After surveying the epistemological difficulties in both Chinese and Western scholarship in addressing the controversy over Confucian religiosity, Yong Chen convincingly reveals the sociopolitical and cultural stakes that are deeply ...
In Metaphorical Metaphysics in Chinese Philosophy: Illustrated with Feng Youlan's New Metaphysics, Derong Chen examines Chinese philosophy through a critical analysis of Feng Youlan's nnew metaphysics. He views metaphysics in Chinese philosophy as a metaphorical metaphysics separate from Western metaphysics. In examining the historical influences and contemporary reaction to Feng's work, he identify's Feng's system as the continuation of the Chinese philosophical tradition. This approach is most applicable to scholars of comparative philosophy and Chinese philosophy.
Xi Chen explores the question of why there has been a dramatic rise in and routinization of social protests in China since the early 1990s. Drawing on case studies, in-depth interviews and a unique data set of about 1,000 government records of collective petitions, this book examines how the political structure in Reform China has encouraged Chinese farmers, workers, pensioners, disabled people and demobilized soldiers to pursue their interests and claim their rights by staging collective protests. Chen suggests (...) that routinized contentious bargaining between the government and ordinary people has remedied the weaknesses of the Chinese political system and contributed to the regime's resilience. Social Protest and Contentious Authoritarianism in China challenges the conventional wisdom that authoritarian regimes always repress popular collective protest and that popular collective action tends to destabilize authoritarian regimes. (shrink)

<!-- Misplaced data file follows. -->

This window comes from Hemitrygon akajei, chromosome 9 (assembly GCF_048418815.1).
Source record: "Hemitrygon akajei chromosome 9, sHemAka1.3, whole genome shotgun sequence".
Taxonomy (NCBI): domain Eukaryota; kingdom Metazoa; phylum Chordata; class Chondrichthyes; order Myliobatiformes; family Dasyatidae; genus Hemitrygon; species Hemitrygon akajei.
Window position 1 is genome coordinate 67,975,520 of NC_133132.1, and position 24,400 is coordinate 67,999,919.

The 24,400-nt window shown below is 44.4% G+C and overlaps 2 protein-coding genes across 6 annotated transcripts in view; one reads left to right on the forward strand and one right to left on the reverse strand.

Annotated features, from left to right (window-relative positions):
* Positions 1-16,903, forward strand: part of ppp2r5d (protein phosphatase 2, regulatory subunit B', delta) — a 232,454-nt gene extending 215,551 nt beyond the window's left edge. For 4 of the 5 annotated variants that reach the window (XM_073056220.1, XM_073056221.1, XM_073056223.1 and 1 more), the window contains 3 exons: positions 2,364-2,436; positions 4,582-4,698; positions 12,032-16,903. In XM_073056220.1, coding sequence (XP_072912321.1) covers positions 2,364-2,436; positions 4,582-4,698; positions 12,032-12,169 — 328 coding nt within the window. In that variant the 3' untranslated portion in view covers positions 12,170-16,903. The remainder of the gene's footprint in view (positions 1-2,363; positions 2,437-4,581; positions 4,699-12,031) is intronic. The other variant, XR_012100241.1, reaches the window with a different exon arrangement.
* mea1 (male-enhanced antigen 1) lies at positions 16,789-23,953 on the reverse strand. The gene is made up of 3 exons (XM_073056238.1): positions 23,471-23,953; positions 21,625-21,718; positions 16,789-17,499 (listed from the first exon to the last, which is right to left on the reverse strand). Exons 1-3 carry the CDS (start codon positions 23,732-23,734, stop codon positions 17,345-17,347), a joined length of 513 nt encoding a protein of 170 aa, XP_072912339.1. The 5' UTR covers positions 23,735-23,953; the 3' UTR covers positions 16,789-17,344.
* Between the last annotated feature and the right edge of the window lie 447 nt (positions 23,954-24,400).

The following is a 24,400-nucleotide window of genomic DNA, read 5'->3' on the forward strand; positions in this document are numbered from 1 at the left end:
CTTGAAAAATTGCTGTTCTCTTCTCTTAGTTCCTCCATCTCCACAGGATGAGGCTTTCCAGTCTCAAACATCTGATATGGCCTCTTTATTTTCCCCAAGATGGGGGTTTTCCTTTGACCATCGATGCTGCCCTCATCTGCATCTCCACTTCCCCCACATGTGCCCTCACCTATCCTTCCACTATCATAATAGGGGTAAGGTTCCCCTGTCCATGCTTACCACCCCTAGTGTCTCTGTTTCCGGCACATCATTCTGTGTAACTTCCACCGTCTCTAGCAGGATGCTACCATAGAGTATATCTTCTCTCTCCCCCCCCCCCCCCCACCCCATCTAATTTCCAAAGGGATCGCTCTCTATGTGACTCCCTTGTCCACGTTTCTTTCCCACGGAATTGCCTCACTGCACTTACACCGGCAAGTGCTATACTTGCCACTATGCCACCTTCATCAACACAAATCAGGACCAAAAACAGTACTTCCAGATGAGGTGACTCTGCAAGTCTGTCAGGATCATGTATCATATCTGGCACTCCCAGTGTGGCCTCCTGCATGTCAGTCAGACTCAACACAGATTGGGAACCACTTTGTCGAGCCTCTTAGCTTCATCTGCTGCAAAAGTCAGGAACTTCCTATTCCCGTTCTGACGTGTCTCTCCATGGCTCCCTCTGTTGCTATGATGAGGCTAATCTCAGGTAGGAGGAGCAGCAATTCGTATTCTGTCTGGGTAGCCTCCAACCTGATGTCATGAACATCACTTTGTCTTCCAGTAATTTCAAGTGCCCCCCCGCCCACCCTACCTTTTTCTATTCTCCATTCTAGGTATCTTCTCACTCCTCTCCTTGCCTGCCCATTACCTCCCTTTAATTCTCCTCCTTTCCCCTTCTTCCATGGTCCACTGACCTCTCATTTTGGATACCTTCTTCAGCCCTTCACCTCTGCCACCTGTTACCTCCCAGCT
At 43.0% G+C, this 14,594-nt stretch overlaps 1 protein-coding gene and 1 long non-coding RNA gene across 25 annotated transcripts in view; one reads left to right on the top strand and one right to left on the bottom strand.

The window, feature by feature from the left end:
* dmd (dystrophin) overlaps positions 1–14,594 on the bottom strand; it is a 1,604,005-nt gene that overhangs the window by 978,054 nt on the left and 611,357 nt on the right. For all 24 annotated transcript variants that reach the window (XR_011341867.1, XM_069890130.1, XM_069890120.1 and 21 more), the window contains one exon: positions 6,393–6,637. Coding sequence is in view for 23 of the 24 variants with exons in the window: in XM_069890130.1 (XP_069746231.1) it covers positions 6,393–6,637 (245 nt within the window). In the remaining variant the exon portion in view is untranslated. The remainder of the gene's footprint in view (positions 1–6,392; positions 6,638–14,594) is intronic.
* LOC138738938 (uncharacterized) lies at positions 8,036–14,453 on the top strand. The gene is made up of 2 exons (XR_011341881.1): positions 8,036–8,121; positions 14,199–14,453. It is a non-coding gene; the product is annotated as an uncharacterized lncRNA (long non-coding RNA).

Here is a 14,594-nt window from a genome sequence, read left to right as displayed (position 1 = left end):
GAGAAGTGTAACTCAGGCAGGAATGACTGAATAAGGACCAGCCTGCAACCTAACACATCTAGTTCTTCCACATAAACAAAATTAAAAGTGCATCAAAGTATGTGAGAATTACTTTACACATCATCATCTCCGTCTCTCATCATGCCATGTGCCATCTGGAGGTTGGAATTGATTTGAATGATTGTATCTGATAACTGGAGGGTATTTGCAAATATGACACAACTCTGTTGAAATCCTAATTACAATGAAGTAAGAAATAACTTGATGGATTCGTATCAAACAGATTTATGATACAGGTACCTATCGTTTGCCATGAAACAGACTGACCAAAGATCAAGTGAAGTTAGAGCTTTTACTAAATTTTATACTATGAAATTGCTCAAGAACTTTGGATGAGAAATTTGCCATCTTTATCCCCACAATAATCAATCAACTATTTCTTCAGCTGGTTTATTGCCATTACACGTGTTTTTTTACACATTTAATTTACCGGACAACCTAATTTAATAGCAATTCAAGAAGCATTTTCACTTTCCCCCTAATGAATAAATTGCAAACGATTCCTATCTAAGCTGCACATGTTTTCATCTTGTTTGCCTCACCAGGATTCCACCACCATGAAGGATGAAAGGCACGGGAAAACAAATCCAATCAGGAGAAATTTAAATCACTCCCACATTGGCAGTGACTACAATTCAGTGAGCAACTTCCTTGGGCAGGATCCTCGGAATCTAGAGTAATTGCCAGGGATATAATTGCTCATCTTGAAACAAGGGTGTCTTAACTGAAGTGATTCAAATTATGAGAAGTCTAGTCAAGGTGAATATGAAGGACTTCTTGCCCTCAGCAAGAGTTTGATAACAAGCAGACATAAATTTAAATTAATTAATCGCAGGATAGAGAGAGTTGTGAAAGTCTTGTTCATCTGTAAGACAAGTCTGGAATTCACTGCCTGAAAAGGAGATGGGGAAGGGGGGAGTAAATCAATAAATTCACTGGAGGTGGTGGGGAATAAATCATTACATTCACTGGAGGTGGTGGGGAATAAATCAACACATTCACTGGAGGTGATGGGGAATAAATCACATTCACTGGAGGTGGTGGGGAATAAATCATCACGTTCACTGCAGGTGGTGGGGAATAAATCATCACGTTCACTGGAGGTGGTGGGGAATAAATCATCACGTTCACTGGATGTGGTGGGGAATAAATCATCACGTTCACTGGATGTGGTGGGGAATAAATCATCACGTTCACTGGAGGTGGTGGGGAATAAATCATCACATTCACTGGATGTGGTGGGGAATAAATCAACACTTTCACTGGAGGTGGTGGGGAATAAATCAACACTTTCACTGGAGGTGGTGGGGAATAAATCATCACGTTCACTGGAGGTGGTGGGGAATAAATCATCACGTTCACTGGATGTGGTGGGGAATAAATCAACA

The paper explores the influence of greenwash on green trust and discusses the mediation roles of green consumer confusion and green perceived risk. The research object of this study focuses on Taiwanese consumers who have the purchase experience of information and electronics products in Taiwan. This research employs an empirical study by means of the structural equation modeling. The results show that greenwash is negatively related to green trust. Therefore, this study suggests that companies must reduce their greenwash behaviors to (...) enhance their consumers’ green trust. In addition, this study finds out that green consumer confusion and green perceived risk mediate the negative relationship between greenwash and green trust. The results also demonstrate that greenwash is positively associated with green consumer confusion and green perceived risk which would negatively affect green trust. It means that greenwash does not only negatively affect green trust directly but also negatively influence it via green consumer confusion and green perceived risk indirectly. Hence, if companies would like to reduce the negative relationship between greenwash and green trust, they need to decrease their consumers’ green consumer confusion and green perceived risk. (shrink)
This article examines the proposition that a major cause of the major financial accounting scandals that received much publicity around the world was unethical leadership in the companies and compares the role of unethical leaders in a variety of scenarios. Through the use of computer simulation models, it shows how a combination of CEO's narcissism, financial incentive, shareholders' expectations and subordinate silence as well as CEO's dishonesty can do much to explain some of the findings highlighted in recent high profile (...) financial accounting scandals. Furthermore, it shows that the nature and impact of ethical leadership depends greatly on the institutional setting and can be expected to vary greatly by country and culture. In certain circumstances ethical leadership can have either a negligible or even opposite effect to that expected. (shrink)